The Eurozone is back in a recession, its first in three years, as gross domestic product for the debt-plagued 17-nation bloc contracted 0.1% in the third quarter from the earlier quarter.
In the second quarter, the currency collective tightened 0.2%, according to the official European Union statistics agency, Eurostat. Two consecutive quarterly slips make a recession.
Growth in core countries such as Germany and France couldn't counteract the plunges in long-struggling, austerity-bound nations such as Spain and Italy. Portugal took an especially nasty 0.8% dive.
Even countries that had been expanding took a dive, with the Netherlands experiencing a 1.1% squeeze and Austria contracting 0.1%. Germany saw its growth slow to 0.2% in the third quarter from 0.3% in the second.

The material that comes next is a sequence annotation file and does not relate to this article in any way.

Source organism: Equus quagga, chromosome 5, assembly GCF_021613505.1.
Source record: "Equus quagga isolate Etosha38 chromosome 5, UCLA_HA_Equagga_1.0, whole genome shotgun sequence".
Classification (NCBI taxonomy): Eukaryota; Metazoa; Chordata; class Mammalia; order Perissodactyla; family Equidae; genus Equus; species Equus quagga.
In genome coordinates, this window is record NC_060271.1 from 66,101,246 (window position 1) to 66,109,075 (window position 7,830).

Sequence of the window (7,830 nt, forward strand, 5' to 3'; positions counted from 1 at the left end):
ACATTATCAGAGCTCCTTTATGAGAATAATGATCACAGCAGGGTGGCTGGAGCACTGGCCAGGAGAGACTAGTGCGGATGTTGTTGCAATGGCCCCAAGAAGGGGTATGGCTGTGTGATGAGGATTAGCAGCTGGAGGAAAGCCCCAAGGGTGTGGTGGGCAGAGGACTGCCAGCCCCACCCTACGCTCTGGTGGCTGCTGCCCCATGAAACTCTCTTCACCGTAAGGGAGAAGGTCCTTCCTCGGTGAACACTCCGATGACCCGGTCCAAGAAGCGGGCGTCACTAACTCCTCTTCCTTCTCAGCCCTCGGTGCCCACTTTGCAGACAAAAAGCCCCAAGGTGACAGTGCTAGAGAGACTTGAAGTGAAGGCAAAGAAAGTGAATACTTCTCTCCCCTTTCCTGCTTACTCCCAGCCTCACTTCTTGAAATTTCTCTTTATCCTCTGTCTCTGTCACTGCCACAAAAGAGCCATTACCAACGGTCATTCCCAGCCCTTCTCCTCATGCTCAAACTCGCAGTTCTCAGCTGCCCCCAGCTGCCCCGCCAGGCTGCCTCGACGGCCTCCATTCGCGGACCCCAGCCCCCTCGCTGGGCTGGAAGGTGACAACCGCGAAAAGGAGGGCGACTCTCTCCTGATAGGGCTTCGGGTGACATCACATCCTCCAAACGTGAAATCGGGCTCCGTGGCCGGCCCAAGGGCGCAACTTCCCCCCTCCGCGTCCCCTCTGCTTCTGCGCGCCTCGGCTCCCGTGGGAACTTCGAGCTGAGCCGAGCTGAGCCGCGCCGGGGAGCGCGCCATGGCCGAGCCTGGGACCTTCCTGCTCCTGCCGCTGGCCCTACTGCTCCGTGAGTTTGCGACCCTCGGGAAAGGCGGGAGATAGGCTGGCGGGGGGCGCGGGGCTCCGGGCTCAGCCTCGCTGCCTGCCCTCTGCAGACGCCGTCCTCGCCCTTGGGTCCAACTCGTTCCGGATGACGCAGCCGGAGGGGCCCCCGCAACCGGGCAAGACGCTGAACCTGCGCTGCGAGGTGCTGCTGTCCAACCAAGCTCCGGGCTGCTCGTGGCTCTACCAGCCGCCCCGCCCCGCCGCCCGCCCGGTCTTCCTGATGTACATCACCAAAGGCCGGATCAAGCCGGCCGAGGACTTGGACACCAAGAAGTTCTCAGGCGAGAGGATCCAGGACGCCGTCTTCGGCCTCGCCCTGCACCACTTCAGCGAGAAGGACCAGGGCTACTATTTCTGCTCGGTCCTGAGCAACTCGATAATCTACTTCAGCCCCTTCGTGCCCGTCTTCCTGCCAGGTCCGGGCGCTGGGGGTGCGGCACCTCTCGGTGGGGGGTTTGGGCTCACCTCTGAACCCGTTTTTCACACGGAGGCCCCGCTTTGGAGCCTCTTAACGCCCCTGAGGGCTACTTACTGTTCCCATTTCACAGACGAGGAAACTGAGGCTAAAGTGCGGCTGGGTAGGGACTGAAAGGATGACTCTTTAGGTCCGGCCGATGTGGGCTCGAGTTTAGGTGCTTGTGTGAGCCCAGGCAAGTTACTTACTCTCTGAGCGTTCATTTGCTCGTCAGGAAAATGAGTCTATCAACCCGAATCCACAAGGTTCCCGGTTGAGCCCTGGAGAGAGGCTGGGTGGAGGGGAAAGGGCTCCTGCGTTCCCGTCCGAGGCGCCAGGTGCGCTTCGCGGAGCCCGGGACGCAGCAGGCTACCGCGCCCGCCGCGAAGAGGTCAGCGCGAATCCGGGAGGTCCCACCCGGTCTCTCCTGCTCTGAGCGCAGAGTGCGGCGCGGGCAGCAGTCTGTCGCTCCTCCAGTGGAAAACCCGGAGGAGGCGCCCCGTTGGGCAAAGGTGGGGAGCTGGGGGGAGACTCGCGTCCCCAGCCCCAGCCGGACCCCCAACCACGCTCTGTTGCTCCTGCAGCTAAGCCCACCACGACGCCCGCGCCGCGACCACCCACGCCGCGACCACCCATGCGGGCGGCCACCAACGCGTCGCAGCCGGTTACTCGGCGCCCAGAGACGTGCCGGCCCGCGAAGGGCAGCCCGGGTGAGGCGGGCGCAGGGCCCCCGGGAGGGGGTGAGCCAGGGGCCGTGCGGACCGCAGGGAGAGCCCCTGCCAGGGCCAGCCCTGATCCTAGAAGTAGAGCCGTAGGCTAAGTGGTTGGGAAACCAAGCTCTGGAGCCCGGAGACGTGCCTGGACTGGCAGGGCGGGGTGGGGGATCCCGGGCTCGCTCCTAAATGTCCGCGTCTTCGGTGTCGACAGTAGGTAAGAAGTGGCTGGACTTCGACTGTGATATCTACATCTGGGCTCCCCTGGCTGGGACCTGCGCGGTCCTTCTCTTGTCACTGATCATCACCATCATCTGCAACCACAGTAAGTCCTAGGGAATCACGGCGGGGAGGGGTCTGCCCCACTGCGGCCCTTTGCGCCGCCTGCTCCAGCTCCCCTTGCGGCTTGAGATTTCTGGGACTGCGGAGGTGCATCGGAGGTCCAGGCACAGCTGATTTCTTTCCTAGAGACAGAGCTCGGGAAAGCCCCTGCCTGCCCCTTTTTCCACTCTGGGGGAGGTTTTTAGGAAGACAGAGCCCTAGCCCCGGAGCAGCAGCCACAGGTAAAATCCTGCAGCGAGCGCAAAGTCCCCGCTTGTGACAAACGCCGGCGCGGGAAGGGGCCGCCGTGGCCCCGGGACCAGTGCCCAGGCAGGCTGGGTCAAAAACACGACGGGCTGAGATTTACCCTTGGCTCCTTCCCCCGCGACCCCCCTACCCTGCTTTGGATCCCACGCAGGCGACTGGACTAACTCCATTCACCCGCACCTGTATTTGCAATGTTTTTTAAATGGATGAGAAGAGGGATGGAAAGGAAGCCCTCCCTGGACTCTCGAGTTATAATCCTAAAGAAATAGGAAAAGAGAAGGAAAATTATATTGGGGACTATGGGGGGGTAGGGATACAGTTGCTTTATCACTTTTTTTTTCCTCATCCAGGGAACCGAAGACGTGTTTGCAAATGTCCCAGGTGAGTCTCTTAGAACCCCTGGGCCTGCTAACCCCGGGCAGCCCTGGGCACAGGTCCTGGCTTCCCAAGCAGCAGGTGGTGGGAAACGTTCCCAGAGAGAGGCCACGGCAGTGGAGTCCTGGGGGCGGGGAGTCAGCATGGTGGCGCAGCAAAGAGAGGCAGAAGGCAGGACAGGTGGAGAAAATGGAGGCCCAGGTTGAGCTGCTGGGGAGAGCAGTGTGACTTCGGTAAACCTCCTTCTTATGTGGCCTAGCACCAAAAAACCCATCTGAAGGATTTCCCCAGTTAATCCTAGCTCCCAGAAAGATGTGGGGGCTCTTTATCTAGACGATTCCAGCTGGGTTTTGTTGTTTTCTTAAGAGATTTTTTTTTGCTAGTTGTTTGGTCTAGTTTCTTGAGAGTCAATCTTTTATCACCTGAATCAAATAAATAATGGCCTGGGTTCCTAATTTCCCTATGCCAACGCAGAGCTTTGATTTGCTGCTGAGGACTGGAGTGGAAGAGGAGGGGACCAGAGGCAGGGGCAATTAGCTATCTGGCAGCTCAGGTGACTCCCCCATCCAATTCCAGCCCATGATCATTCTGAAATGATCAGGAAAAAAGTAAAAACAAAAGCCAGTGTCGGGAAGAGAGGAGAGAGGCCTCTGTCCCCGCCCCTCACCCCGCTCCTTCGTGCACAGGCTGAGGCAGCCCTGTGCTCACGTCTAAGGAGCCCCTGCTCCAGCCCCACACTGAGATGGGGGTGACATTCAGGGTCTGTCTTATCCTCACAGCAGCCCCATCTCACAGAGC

France, however, reversed a string of flat or down quarters with 0.2% expansion.
The wider, 27-member European Union escaped recession, its GDP advancing 0.1% in the third quarter after tightening 0.2% in the second. In Britain., fresh off the Summer Olympics, the economy boomed 1% after a 0.4% drop.
A separate Eurostat report Thursday showed annual inflation in the euro-currency area down to 2.5% in October, from 2.6% the previous month.
In a speech Thursday, European Central Bank President Mario Draghi urged governments to avoid tax hikes in favor of spending cuts as a strategy for fiscal consolidation. He also stressed the need for "calm pragmatism going forward.
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"It is essential that all parties involved in Europe's large and complex path of reforms stick to their commitments," Draghi said.